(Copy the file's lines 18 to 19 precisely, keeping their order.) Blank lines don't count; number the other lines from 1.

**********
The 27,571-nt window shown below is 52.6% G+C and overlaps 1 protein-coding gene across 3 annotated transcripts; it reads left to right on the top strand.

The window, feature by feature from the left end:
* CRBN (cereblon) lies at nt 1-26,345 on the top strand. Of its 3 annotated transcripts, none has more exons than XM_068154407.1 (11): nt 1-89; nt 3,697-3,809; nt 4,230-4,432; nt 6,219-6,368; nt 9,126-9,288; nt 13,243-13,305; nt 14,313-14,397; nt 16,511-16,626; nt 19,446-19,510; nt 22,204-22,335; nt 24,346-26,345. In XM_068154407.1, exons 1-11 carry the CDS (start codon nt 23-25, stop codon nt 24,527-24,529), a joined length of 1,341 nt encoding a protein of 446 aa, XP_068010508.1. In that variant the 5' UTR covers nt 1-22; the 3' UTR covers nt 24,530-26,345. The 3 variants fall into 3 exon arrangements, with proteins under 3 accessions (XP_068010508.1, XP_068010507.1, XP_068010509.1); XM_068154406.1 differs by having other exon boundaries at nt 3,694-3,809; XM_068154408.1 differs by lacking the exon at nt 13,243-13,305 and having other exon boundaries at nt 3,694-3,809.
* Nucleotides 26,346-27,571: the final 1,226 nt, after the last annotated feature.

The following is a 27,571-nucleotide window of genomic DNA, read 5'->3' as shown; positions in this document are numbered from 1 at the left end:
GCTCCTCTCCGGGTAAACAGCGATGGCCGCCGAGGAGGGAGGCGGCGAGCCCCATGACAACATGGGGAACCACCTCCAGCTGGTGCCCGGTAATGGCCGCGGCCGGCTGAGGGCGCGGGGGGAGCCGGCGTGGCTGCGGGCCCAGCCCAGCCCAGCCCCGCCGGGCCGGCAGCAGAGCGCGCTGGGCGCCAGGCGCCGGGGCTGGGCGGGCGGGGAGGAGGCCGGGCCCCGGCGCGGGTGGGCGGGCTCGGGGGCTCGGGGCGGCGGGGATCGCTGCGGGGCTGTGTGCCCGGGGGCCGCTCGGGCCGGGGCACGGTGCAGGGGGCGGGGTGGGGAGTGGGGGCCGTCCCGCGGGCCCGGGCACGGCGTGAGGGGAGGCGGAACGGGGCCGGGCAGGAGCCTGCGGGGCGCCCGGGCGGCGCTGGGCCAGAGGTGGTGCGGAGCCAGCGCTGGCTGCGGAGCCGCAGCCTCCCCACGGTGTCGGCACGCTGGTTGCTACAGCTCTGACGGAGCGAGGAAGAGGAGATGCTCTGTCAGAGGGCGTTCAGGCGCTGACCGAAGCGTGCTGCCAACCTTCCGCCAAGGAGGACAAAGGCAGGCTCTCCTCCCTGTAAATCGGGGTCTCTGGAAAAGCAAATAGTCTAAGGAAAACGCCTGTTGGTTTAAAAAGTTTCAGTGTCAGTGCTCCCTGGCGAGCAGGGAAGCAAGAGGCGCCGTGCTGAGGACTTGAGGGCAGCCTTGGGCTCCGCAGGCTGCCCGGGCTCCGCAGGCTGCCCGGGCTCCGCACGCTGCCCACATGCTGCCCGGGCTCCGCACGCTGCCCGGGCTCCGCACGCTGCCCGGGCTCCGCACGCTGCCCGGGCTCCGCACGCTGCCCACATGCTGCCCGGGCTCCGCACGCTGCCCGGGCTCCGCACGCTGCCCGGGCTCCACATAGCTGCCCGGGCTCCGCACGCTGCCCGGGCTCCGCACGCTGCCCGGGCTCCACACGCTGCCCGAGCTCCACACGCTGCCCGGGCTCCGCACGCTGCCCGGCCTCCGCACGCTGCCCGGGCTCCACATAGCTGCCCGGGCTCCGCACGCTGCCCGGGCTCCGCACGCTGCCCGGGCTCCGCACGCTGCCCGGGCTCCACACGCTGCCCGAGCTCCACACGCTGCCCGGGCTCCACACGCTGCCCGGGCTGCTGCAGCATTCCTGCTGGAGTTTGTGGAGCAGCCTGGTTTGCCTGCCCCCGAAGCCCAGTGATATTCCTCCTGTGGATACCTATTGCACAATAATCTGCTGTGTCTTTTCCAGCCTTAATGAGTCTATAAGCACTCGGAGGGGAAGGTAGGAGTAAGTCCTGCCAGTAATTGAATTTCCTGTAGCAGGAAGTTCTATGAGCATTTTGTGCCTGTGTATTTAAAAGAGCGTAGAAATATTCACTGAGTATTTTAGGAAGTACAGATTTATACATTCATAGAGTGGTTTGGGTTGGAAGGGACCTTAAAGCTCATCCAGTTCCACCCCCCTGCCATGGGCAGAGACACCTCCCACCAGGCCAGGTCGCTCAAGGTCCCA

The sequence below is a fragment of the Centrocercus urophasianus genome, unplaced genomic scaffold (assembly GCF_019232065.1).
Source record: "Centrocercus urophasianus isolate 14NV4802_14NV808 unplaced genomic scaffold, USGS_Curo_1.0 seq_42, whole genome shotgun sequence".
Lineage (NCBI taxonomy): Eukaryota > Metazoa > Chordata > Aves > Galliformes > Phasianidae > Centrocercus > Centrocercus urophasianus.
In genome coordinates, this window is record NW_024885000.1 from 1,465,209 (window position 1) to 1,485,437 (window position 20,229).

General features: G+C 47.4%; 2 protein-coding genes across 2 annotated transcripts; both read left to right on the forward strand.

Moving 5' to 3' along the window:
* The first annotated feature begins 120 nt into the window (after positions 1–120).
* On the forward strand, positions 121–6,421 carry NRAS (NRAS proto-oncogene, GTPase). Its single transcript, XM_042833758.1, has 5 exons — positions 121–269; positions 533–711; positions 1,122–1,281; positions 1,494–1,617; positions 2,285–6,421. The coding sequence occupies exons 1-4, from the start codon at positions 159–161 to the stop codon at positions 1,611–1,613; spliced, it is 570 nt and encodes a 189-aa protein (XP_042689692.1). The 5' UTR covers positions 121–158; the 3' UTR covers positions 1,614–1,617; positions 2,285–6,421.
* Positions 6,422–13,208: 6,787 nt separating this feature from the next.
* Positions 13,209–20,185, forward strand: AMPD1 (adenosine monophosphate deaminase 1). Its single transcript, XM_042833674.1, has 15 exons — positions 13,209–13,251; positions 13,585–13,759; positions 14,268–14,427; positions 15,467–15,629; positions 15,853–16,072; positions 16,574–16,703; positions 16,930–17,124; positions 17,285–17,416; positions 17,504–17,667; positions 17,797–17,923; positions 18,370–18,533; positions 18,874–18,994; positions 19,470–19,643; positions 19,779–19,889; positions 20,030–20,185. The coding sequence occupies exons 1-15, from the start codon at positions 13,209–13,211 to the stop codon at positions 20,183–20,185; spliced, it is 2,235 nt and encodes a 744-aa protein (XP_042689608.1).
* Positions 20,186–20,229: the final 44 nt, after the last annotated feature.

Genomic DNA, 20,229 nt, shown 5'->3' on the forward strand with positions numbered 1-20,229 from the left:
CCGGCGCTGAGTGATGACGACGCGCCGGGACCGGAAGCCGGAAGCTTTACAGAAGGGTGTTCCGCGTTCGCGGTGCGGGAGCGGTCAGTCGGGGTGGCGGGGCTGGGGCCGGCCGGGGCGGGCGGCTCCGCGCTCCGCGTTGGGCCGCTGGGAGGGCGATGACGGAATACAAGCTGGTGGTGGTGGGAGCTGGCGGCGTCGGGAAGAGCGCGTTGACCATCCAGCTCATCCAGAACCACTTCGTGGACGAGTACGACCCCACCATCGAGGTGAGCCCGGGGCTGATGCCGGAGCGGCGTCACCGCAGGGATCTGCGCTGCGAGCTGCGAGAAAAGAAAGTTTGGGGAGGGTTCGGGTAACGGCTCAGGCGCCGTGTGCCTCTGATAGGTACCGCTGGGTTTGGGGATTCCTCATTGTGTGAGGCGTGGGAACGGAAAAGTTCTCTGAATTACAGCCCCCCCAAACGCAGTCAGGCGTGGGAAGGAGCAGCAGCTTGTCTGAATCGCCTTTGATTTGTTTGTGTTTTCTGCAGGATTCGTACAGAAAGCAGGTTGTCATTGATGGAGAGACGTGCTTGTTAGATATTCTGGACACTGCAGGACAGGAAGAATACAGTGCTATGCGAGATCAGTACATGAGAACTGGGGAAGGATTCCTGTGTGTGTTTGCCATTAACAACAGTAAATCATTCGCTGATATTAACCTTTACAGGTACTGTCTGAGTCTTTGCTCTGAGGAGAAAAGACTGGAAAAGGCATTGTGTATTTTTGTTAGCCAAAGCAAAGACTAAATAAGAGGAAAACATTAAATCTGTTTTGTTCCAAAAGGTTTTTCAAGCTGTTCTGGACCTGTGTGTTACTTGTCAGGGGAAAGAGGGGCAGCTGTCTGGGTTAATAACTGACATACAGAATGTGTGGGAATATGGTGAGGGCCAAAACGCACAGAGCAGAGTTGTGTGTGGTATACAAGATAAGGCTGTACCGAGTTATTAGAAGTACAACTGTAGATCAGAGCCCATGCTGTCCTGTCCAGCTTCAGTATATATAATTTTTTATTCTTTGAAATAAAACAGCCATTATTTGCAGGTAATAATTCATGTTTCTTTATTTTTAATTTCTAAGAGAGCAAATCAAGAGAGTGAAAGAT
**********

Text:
Genomic DNA, 20,229 nt, shown 5'->3' on the forward strand with positions numbered 1-20,229 from the left:
CCGGCGCTGAGTGATGACGACGCGCCGGGACCGGAAGCCGGAAGCTTTACAGAAGGGTGTTCCGCGTTCGCGGTGCGGGAGCGGTCAGTCGGGGTGGCGGGGCTGGGGCCGGCCGGGGCGGGCGGCTCCGCGCTCCGCGTTGGGCCGCTGGGAGGGCGATGACGGAATACAAGCTGGTGGTGGTGGGAGCTGGCGGCGTCGGGAAGAGCGCGTTGACCATCCAGCTCATCCAGAACCACTTCGTGGACGAGTACGACCCCACCATCGAGGTGAGCCCGGGGCTGATGCCGGAGCGGCGTCACCGCAGGGATCTGCGCTGCGAGCTGCGAGAAAAGAAAGTTTGGGGAGGGTTCGGGTAACGGCTCAGGCGCCGTGTGCCTCTGATAGGTACCGCTGGGTTTGGGGATTCCTCATTGTGTGAGGCGTGGGAACGGAAAAGTTCTCTGAATTACAGCCCCCCCAAACGCAGTCAGGCGTGGGAAGGAGCAGCAGCTTGTCTGAATCGCCTTTGATTTGTTTGTGTTTTCTGCAGGATTCGTACAGAAAGCAGGTTGTCATTGATGGAGAGACGTGCTTGTTAGATATTCTGGACACTGCAGGACAGGAAGAATACAGTGCTATGCGAGATCAGTACATGAGAACTGGGGAAGGATTCCTGTGTGTGTTTGCCATTAACAACAGTAAATCATTCGCTGATATTAACCTTTACAGGTACTGTCTGAGTCTTTGCTCTGAGGAGAAAAGACTGGAAAAGGCATTGTGTATTTTTGTTAGCCAAAGCAAAGACTAAATAAGAGGAAAACATTAAATCTGTTTTGTTCCAAAAGGTTTTTCAAGCTGTTCTGGACCTGTGTGTTACTTGTCAGGGGAAAGAGGGGCAGCTGTCTGGGTTAATAACTGACATACAGAATGTGTGGGAATATGGTGAGGGCCAAAACGCACAGAGCAGAGTTGTGTGTGGTATACAAGATAAGGCTGTACCGAGTTATTAGAAGTACAACTGTAGATCAGAGCCCATGCTGTCCTGTCCAGCTTCAGTATATATAATTTTTTATTCTTTGAAATAAAACAGCCATTATTTGCAGGTAATAATTCATGTTTCTTTATTTTTAATTTCTAAGAGAGCAAATCAAGAGAGTGAAAGAT